What’s in your fridge: Suzie Ungerleider
What’s In Your Fridge is where The Straight asks interesting Vancouverites about their life-changing gigs, favorite albums and most importantly, what’s next to Heinz ketchup in their custom-made Big Chill Retropolitan 20’s. , 6 cubic feet.
On the grill
Who are you
I’m a singer-songwriter who grew up in Vancouver in the 1980s, wore an old tuxedo jacket, and saw DOA a hundred times, but my music isn’t punk rock at all. My songs are intimate, melodic, and storytelling, but I still have a crush on Joey and saw him the other day in East Hastings and felt my face turn red and my heart skip a beat. Right now I have a new record called My Name is Suzie Ungerleider. After 20 weird years of playing under the nickname Oh Susanna, I thought it was time to debut as myself.
One of the first concerts I remember seeing was seeing American jazz pianist and composer Mary Lou Williams when I was about six years old. My dad was a huge fan and wanted us to see this legendary musician who wrote and arranged for Duke Ellington and Benny Goodman. You’d think the show would take place in a theater adorned with plush seats with a grand piano, but no, it was in a church basement with folding chairs, fluorescent lights, and an upright piano. There were probably about 40 of us watching his performance. It’s weird because around this time Williams gave a gig at Carnegie Hall and the White House for Jimmy Carter, so it’s a mystery why she was playing this weird little gig in Vancouver. At one point during the show, she asked if there was anyone who wanted to play something on the piano. I had just started taking piano lessons and my dad wanted me to play something, but I was way too shy. Instead, a teenager stood up and played a jazz composition, and Mary Lou Williams smiled and looked proud of him. It was a moving moment where it seemed like she was showing us that music should be shared and not just kept by a few experts.
Concert that changes life
Even though I had seen many shows and had been obsessed with music for years, one show came to mind when I saw Iris Dement at the Vancouver East Cultural Center. She stood alone on stage in the spotlight, closed her eyes and sang with so much passion and force, very raw and moving, weaving funny stories between songs. I felt like I was so close that I could touch her. It was in the mid 90’s and I wanted so badly to make music and write songs like she did and sing them clearly and no frills. Seeing her like that, alone, strong and vulnerable, brought me one step closer to getting on stage myself.
The first three records
Classifying music for me is difficult, especially since I have lived for five decades. Here are three records that always transport me when I listen to them:
Rolling stones Let it bleed My sixth grade teacher knew I loved the Stones, so he gave me his copy of Let it Bleed that my sister and I have played thousands of times. The record is incredibly eclectic and contains country, blues, gospel and rock. When I listen, I always feel these songs in my body and my head floats through the landscapes they evoke. I would say that this album was a bridge for me to connect to the pre-rock past of American music. Additionally, Jagger is able to create some amazing images in his lyrics. He can be a great lyricist and people forget about him.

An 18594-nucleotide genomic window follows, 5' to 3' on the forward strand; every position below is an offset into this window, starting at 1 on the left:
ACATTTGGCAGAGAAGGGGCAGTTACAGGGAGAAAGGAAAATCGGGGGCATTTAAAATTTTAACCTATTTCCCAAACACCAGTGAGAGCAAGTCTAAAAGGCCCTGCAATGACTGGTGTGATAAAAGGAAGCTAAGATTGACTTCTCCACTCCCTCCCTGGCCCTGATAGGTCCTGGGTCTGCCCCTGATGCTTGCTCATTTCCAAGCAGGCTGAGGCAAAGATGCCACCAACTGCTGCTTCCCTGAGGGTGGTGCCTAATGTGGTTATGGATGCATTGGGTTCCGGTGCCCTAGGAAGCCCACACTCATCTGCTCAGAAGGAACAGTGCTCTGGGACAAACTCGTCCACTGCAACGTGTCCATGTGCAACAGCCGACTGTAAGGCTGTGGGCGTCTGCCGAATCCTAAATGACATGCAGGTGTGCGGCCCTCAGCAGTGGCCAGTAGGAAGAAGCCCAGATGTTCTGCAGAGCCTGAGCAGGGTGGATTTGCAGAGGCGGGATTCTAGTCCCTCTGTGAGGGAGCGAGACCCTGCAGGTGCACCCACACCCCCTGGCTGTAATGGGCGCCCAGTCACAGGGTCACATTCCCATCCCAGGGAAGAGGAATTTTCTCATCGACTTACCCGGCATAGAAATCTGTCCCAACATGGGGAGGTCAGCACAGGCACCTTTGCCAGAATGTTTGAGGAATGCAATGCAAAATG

David Bowie Hunky-dory I lived in the Castro neighborhood of San Francisco one summer when I was about 20 years old. I was a little unsuited to gay culture but it was fascinating to be a fly on the wall there. I stayed alone with a friend of my sister’s and found this album in the apartment. I listened to it every day. I knew other Bowie records but I didn’t know this one and so it was a happy discovery of something I had never heard from someone I loved. The songs are sweet, especially the ones about Bowie’s son Andy Warhol, Bob Dylan. He is very affectionate and playful and warm. Like little love letters.
Kate bush Love dogs His voice, his eccentricity, his narration. She is so true to her vision and the images she has in mind. In grade 11, I went night skiing on Cypress and sang “Hello Earth!” as I rolled down the mountain.
Favorite video of all time
Peter Gabriel Sledgehammer has to be one of the best videos ever.
Claymation, pixelation and stop motion animation. Plasticine creations transforming in Peter’s head, dancing plucked chickens, toys and moving objects, and expertly illustrating the song’s lyrics with humor. Hasn’t anyone seen this? Probably the youngest. Please, if you haven’t, go watch it. And then watch it again.
What’s in your fridge
Pizza dough on day 1 of a 3-day fermentation. We have a portable pizza oven that makes great Neapolitan style pizzas. My husband has perfected making a light, chewy and delicious pizza dough so we have delicious outdoor pizzas on a regular basis.
Silky chicken. Again, something facilitated by Cam, my husband, who loves to cook. He decided to pick up this weird looking chicken where the bones and flesh are black and has an extra toe on each foot. It is a Chinese breed of chicken. Especially for the laying. It’s still in our freezer, but we’re going to make coq au vin with it.
Homemade miso chili sauce. I love making poke bowls, and going through it like it’s water. I made this batch myself, so I didn’t have to pay $ 10 a jar, which fancy sauces can cost. When we eat poke, we feel like we’re in Hawaii, which is never a bad thing.
Suzie Ungerleider Plays Live Side Door Record Release Show For My name is Suzie Ungerleider at 6 p.m. on Thursday (October 14). Read below, in her own words, why you should check it out, then click here for tickets and details.